The KEA wind power project consists of 11 wind turbines installed at a single site totaling 0.76 MW of rated capacity. Ten of the turbines are AOC 15/50 models, manufactured by Atlantic Orient Company of Norwich, Vermont. Three of the turbines have been operating since July 1997 and the others were installed in 1999. The AOC 15/50 is a three-bladed, downwind turbine with at 15-meter rotor diameter.
The eleventh turbine, a
North Wind 100, is manufactured by Northern Power Systems of Waitsfield, Vermont. It was installed in April 2002. The NW 100 is a three-bladed, upwind turbine with a direct-drive generator designed for cold climate conditions, remote villages, and distributed generation.
Two more AOC 15/50's are scheduled for installation in March 2003.
Wales, Alaska is a remote Inupiat Eskimo village of approximately 160 people located on the western tip of the Seward Peninsula, just across the Bering Strait from Siberia. Access in and out of Wales is normally provided by small air
service companies based out of Nome, 111 miles to the southeast. The town has a school, small store, post office, washeteria (containing washing machines, showers, and toilets), and health clinic. Running water is available in these buildings as well as a select few others.
A small, diesel-electric generating plant has supplied electricity to the village for years. However,
in 2000, the diesel plant was retrofitted with wind turbines, energy storage, and a sophisticated control system. It is predicted that this high-penetration wind-diesel power system will reduce diesel fuel use by 50% or more.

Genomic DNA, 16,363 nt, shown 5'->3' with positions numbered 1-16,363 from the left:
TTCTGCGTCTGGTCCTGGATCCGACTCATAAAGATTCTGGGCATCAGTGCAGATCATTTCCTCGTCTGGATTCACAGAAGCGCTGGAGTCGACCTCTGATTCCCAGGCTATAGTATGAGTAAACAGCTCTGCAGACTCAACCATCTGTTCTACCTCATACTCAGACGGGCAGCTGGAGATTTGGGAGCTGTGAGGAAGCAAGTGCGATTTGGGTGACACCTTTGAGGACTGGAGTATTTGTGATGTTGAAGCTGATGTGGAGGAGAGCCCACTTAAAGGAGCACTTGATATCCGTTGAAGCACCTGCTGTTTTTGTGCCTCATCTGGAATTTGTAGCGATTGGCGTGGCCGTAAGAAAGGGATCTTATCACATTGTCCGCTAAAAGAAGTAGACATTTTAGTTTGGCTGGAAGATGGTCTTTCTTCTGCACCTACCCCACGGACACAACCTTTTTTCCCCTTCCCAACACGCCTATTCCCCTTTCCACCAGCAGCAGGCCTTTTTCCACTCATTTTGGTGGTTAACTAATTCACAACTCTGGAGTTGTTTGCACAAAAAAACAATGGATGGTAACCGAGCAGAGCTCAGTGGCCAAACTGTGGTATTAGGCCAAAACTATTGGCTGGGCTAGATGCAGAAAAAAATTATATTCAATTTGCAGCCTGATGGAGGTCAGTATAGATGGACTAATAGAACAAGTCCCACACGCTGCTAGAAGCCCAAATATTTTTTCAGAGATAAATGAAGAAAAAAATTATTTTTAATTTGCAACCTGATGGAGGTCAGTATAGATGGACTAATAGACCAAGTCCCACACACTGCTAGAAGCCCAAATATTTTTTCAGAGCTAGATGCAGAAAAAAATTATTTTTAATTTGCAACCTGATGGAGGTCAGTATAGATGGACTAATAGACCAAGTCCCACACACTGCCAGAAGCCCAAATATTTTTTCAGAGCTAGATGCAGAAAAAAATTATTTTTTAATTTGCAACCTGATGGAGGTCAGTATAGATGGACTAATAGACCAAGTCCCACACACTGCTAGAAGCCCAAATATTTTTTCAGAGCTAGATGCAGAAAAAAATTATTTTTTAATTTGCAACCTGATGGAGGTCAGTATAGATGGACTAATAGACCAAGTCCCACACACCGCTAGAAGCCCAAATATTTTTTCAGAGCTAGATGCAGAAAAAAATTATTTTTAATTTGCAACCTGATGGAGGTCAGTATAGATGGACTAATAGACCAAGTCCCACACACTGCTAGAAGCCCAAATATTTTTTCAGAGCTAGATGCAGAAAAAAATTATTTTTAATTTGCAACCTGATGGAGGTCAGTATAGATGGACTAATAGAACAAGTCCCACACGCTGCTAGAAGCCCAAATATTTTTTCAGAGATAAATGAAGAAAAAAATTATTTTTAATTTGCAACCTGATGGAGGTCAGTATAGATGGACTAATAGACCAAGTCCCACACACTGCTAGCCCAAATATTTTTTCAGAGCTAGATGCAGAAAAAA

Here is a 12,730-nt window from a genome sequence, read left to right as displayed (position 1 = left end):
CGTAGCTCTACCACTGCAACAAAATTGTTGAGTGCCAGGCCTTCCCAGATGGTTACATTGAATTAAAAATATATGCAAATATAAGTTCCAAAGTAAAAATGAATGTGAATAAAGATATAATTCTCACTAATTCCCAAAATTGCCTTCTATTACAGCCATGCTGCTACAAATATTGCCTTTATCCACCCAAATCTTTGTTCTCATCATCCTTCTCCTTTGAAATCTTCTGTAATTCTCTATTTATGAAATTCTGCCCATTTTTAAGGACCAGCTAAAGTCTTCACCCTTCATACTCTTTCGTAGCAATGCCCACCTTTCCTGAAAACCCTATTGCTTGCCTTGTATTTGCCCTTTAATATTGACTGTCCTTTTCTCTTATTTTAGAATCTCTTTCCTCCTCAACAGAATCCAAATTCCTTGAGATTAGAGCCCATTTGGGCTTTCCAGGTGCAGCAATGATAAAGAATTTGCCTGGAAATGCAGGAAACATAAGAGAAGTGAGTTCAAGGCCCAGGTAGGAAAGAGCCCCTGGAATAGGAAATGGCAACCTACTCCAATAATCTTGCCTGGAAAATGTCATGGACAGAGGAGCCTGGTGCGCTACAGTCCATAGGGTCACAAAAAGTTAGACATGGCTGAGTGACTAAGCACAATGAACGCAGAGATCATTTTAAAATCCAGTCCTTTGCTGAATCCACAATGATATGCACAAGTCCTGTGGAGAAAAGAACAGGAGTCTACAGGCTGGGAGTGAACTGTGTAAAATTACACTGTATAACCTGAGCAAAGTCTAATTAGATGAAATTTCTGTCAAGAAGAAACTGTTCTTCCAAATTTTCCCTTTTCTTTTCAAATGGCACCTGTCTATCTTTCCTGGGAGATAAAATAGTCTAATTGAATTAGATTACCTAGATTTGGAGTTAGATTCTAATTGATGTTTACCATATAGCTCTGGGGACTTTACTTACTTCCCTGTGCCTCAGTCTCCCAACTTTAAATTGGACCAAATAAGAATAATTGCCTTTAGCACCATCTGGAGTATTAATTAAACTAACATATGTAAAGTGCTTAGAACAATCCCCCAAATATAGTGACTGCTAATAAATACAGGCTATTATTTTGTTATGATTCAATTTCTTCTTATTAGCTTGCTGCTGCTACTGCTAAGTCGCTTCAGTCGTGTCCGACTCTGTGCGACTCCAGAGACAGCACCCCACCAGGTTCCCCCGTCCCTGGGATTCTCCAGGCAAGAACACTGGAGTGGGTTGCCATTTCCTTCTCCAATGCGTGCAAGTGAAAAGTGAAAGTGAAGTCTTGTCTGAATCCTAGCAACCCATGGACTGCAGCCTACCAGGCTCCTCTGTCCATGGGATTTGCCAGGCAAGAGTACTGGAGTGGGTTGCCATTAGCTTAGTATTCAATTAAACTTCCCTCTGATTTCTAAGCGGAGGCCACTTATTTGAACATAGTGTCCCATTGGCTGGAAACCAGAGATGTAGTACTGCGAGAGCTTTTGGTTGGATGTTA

Wednesday, September 25, a group of 18 people from the Wind-Diesel Workshop toured the Wales high-penetration wind-diesel power system. The group included people from Argentina, Australia, the
Philippines, Spain, Canada, Colorado, Texas, Vermont, and Alaska and represented industry, government agencies, and utilities. Participants arrived in Wales at 9:30 a.m. after traveling on a chartered plane from the Wind-Diesel Workshop in Anchorage. The group was greeted by Ellen Richard and
Winton Weyakpuk, the mayor and vice-mayor of Wales. Ellen accompanied the tour for the entire duration. The weather was cool and cloudy but dry. Unfortunately, it was also quite calm and neither of the wind turbines were spinning.
The diesel powerhouse is located at the north end of town, approximately 1/2 mile from the airstrip. The group stopped here first to check out the diesel plant, existing diesel controls, and master wind-diesel control panel.
Next, the group visited the energy storage subsystem, located directly behind the diesel powerhouse. This container houses the battery bank, rotary converter, and rotary converter control panel. From there, the group walked the length of town to the school where they were greeted by the Principal Don Yates. With his permission, the group checked out the electric dump load and associated control panel installed in a storage room in the school. Finally, the group walked back towards the airstrip and stopped to check out the wind turbines and wind turbine control shelter housing the wind turbine control panels and associated equipment. The plane departed at noon.